Alone among the aspirants for the 65th Assembly district seat, Alice Cancel can speak not only of what she hopes to do as a member of the Assembly, but of what she has done. That is because Ms. Cancel was elected in April of this year, to serve for the two remaining months of the legislative session, after former Assembly Speaker Sheldon Silver was convicted on federal corruption charges.
“In those two months,” she says, “I was able to bring back several packages of funding for local organizations. I got $1.2 million for the Educational Alliance, which provides daycare services and senior housing. And I got $1.5 million allocated for two public parks within New York City Housing Authority projects. I also had $50,000 in discretionary funds, which I divided into blocks of $10,000, and awarded to five Lower Manhattan non-profits: the South Street Seaport Museum, the Urban Justice Center, the Henry Street Settlement House, the Chinatown Planning Partnership, and Vision Urbana, an Hispanic youth organization. I also got additional money to repair roofing and doors at public housing projects.”
“When the legislature resumes works in January,” she predicts, “my priority will be infrastructure. Our neighborhoods are being saturated with tall buildings and luxury high rises that are choking my community. We need zoning that will control this, and also to get something from developers for the community.” Among these priorities, she says, “will be affordable housing, services for seniors, and new schools.”
Another focus in the coming year, Ms. Cancel says, “will be the push to reestablish the 421-a tax program,” which lapsed in 2015, but had for decades provided real estate developers with tax incentives in exchange for creating affordable housing. “My vision is to reform this program, with a greater percentage of affordable units. I think 60 percent of the apartments at market rate, with 40 percent set aside for lower- and middle-income residents, would be a reasonable mix.”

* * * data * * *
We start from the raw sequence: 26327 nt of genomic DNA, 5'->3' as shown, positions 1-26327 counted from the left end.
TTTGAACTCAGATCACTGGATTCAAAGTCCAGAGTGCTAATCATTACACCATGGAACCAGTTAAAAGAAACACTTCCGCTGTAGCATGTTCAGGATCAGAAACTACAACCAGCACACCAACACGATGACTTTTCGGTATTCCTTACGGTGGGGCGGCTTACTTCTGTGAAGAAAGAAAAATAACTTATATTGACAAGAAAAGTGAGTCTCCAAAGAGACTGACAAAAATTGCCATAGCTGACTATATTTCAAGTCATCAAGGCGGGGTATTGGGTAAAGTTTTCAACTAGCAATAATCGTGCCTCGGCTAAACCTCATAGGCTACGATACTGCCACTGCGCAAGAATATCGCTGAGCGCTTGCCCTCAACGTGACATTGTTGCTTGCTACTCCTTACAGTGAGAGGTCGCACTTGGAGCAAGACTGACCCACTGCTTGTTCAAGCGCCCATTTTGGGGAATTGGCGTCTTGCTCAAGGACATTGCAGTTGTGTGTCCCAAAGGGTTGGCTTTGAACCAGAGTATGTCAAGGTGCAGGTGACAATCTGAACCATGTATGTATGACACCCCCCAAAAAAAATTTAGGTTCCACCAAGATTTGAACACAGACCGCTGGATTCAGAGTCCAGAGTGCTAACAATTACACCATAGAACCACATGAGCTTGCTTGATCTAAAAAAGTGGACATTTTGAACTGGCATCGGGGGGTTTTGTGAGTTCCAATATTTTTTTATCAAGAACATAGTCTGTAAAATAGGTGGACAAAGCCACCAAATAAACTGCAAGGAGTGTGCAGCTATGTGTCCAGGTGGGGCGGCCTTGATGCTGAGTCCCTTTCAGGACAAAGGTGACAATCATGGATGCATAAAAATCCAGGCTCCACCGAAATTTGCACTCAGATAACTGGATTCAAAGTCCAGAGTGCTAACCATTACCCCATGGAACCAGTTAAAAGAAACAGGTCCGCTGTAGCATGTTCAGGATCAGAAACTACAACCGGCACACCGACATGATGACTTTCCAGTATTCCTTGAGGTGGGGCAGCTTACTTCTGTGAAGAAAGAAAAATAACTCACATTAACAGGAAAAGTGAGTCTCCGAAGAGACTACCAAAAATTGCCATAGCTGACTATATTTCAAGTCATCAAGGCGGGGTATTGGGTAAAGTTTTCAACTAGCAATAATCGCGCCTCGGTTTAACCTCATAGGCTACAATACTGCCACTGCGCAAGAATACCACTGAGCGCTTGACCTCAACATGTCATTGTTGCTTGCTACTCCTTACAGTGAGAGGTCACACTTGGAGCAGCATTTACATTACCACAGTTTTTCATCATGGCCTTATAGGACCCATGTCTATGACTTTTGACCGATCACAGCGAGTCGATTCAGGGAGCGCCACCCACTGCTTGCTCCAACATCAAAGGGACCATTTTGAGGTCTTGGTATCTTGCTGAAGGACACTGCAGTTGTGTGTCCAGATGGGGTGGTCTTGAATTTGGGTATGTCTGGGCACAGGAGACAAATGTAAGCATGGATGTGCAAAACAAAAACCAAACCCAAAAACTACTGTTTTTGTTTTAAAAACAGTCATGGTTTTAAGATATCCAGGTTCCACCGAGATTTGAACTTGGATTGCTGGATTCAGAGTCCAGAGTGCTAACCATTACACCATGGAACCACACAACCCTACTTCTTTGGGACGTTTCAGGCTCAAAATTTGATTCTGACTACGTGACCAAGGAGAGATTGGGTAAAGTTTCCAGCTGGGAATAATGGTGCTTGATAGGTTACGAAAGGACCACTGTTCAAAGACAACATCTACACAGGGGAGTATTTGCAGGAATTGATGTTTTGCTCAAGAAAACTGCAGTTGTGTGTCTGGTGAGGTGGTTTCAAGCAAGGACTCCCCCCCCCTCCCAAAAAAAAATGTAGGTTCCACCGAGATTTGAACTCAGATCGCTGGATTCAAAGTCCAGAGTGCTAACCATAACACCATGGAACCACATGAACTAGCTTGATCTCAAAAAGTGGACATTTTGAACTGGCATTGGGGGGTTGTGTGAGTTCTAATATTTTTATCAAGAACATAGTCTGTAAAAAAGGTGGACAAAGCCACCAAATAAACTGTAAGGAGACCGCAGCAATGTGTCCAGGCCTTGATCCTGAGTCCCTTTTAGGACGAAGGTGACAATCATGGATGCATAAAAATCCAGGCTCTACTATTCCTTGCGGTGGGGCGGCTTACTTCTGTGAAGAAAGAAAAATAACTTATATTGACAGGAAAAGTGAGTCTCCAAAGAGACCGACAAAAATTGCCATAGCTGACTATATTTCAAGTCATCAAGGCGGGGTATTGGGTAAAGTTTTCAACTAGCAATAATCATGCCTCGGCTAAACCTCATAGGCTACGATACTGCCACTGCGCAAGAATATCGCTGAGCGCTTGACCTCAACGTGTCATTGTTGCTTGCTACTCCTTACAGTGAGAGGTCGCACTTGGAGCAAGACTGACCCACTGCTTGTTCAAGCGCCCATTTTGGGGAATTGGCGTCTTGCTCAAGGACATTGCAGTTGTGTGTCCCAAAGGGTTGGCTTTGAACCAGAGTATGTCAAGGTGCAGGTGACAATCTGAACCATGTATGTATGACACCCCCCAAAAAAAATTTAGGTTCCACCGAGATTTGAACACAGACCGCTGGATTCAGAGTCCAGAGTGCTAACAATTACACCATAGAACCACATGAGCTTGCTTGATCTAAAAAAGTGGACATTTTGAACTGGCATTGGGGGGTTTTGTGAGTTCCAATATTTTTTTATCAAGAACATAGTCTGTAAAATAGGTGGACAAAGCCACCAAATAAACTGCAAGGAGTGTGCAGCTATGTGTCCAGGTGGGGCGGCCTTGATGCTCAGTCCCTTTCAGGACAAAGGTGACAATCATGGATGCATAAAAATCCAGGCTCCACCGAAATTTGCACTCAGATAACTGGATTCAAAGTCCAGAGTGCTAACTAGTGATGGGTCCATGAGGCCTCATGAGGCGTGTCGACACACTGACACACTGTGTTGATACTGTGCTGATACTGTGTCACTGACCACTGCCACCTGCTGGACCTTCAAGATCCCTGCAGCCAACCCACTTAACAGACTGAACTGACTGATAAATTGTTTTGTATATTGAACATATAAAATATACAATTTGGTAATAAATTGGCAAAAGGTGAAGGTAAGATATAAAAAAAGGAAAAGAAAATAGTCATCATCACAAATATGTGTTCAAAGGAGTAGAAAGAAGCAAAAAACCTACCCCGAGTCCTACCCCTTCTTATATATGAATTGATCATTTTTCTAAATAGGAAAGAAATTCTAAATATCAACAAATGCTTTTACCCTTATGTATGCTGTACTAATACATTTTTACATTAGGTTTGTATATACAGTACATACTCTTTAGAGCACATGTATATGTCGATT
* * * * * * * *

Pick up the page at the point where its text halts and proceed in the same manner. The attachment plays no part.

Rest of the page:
“I’m also very concerned about how we are going to move people around the district, as our residential population explodes,” she says. “We need new bus lines in Lower Manhattan, and other innovative approaches to public transportation.”
She also recounts struggling with difficult compromises in the legislative session that just ended. “The Assembly was asked to consider the City Council’s bill that would levy a five-cent surcharge on plastic bags,” Ms. Cancel recalls. “This is a great idea from a purely environmental perspective. But I also have thousands of senior citizens in my district. Many of them live on fixed incomes, and I know that even a charge as small as five cents per bag would be a hardship for some of them. So I reluctantly voted against the bill. Not because I want it to die, but because I need it to be modified in a way that won’t hurt people I’m supposed to represent.”
A frustration she discovered during her first weeks in Albany was, “that so many good pieces of legislation crossed my desk, and were approved in the committees that I serve on, but then died on the floor of the Assembly.” In other cases, she says, “we got very important bills passed in the Assembly, but these were killed in the Senate.”
But Ms. Cancel cites one new law that did pass, which gave her a measure of personal satisfaction. “We enacted a proposal targeted at elected officials who are convicted of corruption,” she says, “which strips from them any right to a public pension. I was glad to be able to bring that back to my constituents.”